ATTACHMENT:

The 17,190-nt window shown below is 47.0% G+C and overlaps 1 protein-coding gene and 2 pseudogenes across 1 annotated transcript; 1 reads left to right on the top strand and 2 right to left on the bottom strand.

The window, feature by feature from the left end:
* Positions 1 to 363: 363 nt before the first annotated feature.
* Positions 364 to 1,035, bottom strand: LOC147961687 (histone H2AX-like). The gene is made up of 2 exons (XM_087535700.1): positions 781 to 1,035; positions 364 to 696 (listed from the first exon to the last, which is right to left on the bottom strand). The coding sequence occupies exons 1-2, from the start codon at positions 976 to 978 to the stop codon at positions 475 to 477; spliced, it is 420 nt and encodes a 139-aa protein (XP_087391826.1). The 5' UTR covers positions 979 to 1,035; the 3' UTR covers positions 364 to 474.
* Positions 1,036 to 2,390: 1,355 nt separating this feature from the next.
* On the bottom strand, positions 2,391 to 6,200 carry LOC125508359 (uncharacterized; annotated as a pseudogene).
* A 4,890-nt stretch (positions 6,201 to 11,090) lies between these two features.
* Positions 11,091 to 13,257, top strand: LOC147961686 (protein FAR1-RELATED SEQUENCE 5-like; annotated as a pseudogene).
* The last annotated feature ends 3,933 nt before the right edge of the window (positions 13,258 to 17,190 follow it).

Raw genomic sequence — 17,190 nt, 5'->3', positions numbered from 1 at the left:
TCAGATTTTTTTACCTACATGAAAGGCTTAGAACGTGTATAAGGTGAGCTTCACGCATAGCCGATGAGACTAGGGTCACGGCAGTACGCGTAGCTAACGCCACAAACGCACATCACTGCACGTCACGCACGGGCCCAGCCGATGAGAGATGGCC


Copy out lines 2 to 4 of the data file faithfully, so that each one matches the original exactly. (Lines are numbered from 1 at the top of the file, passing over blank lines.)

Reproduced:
The window, feature by feature from the left end:
* Positions 1 to 363: 363 nt before the first annotated feature.
* Positions 364 to 1,035, bottom strand: LOC147961687 (histone H2AX-like). The gene is made up of 2 exons (XM_087535700.1): positions 781 to 1,035; positions 364 to 696 (listed from the first exon to the last, which is right to left on the bottom strand). The coding sequence occupies exons 1-2, from the start codon at positions 976 to 978 to the stop codon at positions 475 to 477; spliced, it is 420 nt and encodes a 139-aa protein (XP_087391826.1). The 5' UTR covers positions 979 to 1,035; the 3' UTR covers positions 364 to 474.